The purpose of this study is to provide an overview of the economic and clinical impacts of direct‐to‐consumer (DTC) advertising on consumers and physicians.
Controversy around the benefits and concerns associated with DTC advertising are summarized. The sources are sorted based on their position toward DTC promotions: defending or opposing. Two recent works by Woloshin et al. and by Weisseman et al. are discussed in depth to provide the empirical evidence for the impacts of DTC promotions.
Notwithstanding many concerns against DTC advertising, evidence‐based papers report that both consumers and physicians are potentially benefited from it. Consumers rate the health‐related information contained in DTC advertising as important. Physicians do not feel that they are pressured to prescribe inappropriate medications driven by DTC advertising. Physicians perceive improved communication and education among DTCA‐influenced patients. However, consumers tend to overestimate drug effectiveness when the ads vaguely convey the benefit information and subsequently, seek unnecessary treatments. DTC advertising needs to be required to demonstrate the benefit information using actual data. This will help consumers avoid overuse of drugs.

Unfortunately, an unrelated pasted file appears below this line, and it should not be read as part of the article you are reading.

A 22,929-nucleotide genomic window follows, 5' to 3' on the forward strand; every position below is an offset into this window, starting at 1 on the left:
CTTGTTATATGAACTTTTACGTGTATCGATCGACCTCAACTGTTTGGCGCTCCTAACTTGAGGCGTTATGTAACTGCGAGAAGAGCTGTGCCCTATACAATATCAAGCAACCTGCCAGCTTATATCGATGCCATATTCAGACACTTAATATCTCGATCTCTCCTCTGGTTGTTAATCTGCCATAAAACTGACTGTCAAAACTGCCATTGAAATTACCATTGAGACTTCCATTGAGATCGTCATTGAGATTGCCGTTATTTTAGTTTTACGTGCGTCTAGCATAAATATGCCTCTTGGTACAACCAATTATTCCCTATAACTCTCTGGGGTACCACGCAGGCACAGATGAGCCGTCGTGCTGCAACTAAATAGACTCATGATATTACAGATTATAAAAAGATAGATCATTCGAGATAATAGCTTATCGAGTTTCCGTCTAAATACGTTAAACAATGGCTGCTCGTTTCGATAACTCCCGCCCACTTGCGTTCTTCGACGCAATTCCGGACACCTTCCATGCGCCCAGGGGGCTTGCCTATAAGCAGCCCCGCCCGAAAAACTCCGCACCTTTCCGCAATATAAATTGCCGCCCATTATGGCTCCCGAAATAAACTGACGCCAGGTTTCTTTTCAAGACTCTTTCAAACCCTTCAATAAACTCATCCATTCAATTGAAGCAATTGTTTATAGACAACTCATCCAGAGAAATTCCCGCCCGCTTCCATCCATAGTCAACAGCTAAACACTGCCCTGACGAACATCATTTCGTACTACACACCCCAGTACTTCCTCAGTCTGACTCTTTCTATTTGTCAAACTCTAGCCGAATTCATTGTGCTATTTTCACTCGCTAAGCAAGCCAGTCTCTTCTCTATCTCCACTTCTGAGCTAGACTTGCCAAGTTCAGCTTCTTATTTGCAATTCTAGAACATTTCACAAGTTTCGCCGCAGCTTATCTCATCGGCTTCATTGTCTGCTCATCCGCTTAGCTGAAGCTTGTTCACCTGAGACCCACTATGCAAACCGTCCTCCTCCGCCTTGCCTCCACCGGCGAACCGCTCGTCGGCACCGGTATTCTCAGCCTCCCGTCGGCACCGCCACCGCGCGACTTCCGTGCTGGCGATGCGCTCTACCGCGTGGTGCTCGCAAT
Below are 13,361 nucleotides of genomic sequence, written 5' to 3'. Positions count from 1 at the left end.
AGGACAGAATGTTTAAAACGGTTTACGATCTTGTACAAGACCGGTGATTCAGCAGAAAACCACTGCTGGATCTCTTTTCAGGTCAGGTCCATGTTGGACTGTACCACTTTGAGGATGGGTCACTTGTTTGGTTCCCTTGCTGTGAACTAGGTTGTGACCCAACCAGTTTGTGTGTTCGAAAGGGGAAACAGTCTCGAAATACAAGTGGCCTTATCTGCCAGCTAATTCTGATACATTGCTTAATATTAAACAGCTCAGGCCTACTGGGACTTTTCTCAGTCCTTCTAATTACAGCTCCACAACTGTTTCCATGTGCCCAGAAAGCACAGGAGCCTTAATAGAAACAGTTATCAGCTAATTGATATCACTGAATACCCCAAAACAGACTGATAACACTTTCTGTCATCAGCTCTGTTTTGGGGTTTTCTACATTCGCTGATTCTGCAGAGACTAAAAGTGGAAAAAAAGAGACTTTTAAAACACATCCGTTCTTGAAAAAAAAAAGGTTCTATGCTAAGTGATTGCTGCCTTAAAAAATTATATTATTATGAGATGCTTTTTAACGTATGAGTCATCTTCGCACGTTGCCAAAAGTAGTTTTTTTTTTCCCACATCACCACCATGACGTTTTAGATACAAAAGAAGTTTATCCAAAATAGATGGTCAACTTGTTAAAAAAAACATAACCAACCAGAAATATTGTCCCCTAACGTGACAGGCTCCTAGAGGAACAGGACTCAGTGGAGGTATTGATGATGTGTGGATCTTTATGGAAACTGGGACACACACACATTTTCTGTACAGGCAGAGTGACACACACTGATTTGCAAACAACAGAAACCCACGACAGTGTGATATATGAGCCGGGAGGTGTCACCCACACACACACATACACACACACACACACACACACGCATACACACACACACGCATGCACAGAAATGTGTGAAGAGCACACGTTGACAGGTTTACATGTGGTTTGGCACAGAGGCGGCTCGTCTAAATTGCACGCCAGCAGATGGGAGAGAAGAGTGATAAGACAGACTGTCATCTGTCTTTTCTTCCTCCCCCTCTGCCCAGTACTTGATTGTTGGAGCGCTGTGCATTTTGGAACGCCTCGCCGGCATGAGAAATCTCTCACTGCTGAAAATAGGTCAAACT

This paper recognizes DTC advertising as a positive force for the public health and at the same time identifies its potential negative effects on the economic and clinical aspects of the health care markets. This can offer practical help policymakers develop the effective regulations on DTC advertisings to reinforce the beneficial outcome while attenuating the potential harms that might take place.
Shin, J. and Moon, S. (2005), "Direct‐to‐consumer prescription drug advertising: concerns and evidence on consumers' benefit", Journal of Consumer Marketing, Vol. 22 No. 7, pp. 397-403. https://doi.org/10.1108/07363760510631138Download as .RIS
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